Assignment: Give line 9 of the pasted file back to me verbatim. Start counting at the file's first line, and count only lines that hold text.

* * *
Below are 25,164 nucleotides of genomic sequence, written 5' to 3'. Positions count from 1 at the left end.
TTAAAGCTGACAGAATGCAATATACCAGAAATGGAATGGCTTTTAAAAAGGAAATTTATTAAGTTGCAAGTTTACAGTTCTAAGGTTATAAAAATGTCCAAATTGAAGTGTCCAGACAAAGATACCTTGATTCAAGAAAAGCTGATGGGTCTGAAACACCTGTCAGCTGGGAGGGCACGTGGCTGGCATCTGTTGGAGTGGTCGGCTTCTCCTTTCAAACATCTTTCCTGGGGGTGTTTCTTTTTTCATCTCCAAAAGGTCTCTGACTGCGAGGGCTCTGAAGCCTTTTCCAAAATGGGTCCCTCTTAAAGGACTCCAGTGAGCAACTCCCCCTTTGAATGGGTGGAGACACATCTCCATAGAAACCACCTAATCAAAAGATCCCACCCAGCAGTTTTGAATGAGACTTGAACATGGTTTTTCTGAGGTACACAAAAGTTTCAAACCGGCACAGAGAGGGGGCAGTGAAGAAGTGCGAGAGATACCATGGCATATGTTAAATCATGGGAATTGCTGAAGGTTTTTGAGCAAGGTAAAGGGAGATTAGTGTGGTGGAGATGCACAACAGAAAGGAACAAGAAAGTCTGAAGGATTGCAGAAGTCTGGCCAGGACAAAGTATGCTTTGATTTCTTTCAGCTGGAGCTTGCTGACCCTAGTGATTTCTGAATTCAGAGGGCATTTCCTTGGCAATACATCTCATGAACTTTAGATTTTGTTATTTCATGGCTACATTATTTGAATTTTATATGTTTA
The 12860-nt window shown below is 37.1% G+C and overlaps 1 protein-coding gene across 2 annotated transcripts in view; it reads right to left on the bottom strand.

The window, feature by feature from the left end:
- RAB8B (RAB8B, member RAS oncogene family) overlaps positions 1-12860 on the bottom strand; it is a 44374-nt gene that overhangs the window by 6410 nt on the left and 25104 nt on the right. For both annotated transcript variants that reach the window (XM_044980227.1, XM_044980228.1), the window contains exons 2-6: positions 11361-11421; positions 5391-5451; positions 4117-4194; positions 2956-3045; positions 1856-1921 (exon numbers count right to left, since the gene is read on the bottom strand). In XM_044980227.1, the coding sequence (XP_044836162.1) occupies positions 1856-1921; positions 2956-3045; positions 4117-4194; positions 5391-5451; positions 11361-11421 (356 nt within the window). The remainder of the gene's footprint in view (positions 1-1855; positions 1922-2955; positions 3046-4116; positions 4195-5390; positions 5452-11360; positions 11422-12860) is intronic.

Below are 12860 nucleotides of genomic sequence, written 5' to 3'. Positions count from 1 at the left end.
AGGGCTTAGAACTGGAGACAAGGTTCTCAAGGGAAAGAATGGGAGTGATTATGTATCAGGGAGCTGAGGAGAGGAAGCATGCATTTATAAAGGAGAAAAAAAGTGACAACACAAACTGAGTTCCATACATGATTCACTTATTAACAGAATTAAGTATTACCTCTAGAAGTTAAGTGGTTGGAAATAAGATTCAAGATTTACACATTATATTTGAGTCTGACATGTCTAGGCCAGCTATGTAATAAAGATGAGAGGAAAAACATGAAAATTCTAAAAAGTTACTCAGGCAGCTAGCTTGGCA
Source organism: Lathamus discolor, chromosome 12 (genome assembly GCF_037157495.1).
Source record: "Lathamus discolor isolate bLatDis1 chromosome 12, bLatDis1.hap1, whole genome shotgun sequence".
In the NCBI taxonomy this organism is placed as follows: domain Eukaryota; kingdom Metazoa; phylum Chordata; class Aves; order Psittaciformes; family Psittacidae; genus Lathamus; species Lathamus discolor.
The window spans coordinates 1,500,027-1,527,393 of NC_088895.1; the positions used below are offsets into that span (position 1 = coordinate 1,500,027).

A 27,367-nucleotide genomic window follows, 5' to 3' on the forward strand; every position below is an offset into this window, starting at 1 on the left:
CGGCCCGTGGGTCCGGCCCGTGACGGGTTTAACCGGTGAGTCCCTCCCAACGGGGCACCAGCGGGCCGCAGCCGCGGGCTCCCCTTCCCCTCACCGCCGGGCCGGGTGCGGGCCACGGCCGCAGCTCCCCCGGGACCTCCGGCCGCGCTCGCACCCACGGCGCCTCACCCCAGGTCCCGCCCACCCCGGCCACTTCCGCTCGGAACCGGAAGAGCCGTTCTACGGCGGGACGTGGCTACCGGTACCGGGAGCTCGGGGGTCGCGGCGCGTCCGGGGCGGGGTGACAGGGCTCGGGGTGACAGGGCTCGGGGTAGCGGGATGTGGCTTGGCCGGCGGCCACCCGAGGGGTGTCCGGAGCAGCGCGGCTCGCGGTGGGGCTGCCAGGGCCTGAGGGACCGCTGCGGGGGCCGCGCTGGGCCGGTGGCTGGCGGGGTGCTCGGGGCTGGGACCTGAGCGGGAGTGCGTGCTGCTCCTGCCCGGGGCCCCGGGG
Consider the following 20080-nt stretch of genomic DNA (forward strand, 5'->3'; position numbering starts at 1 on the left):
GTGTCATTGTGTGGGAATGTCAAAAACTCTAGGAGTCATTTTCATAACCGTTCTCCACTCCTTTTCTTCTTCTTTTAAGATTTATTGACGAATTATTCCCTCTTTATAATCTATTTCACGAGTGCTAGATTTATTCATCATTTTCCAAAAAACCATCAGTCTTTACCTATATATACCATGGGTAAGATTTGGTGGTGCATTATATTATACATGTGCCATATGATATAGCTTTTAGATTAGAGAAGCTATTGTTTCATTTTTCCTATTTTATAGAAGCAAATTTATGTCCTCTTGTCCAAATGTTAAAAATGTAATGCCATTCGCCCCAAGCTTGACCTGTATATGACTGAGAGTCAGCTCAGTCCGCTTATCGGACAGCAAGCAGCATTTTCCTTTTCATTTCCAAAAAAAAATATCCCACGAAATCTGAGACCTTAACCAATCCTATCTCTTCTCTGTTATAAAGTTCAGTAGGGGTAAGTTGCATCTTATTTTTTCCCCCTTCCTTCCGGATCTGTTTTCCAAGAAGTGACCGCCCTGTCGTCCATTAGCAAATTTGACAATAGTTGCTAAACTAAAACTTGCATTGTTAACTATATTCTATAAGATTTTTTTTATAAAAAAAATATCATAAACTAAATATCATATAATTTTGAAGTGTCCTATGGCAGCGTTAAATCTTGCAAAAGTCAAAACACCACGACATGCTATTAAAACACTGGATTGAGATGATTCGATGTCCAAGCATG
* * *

Source record: "Lathamus discolor isolate bLatDis1 chromosome 12, bLatDis1.hap1, whole genome shotgun sequence".